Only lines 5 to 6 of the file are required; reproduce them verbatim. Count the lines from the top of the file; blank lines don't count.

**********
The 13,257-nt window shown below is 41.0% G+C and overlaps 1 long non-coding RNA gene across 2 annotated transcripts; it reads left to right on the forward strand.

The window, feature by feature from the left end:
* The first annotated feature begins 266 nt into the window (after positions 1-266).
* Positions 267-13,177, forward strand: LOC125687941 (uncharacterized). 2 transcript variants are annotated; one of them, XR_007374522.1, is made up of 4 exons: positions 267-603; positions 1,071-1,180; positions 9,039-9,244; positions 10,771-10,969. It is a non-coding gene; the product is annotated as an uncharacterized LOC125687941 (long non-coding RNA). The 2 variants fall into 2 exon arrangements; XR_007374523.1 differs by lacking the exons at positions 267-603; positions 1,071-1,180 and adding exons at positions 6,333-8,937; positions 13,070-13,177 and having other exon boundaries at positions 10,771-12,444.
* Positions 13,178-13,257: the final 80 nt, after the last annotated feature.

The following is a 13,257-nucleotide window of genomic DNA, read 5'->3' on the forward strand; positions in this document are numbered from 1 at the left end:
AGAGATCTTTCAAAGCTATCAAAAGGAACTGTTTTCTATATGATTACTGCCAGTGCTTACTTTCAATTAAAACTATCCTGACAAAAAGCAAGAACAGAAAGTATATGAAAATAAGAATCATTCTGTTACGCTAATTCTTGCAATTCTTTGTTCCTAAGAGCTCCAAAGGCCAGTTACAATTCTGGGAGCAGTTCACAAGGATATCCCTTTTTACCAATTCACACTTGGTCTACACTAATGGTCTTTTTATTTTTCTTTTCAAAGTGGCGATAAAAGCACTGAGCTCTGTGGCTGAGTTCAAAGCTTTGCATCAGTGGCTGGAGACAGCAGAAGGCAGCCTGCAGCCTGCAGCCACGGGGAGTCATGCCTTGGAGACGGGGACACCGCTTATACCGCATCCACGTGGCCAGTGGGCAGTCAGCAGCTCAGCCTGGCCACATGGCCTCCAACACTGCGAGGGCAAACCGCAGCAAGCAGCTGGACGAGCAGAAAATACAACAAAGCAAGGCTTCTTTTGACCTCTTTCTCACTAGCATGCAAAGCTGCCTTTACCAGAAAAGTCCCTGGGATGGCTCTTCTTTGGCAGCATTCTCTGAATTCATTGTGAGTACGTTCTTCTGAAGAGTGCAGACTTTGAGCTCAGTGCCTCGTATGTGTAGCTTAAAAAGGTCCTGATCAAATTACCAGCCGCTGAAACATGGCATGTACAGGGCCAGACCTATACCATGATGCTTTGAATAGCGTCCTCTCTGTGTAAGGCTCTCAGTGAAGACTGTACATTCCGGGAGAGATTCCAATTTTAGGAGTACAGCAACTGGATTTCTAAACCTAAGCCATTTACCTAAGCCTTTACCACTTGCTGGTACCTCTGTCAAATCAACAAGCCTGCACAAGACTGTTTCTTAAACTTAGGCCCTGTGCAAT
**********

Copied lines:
* Positions 13,178-13,257: the final 80 nt, after the last annotated feature.

The following is a 13,257-nucleotide window of genomic DNA, read 5'->3' on the forward strand; positions in this document are numbered from 1 at the left end: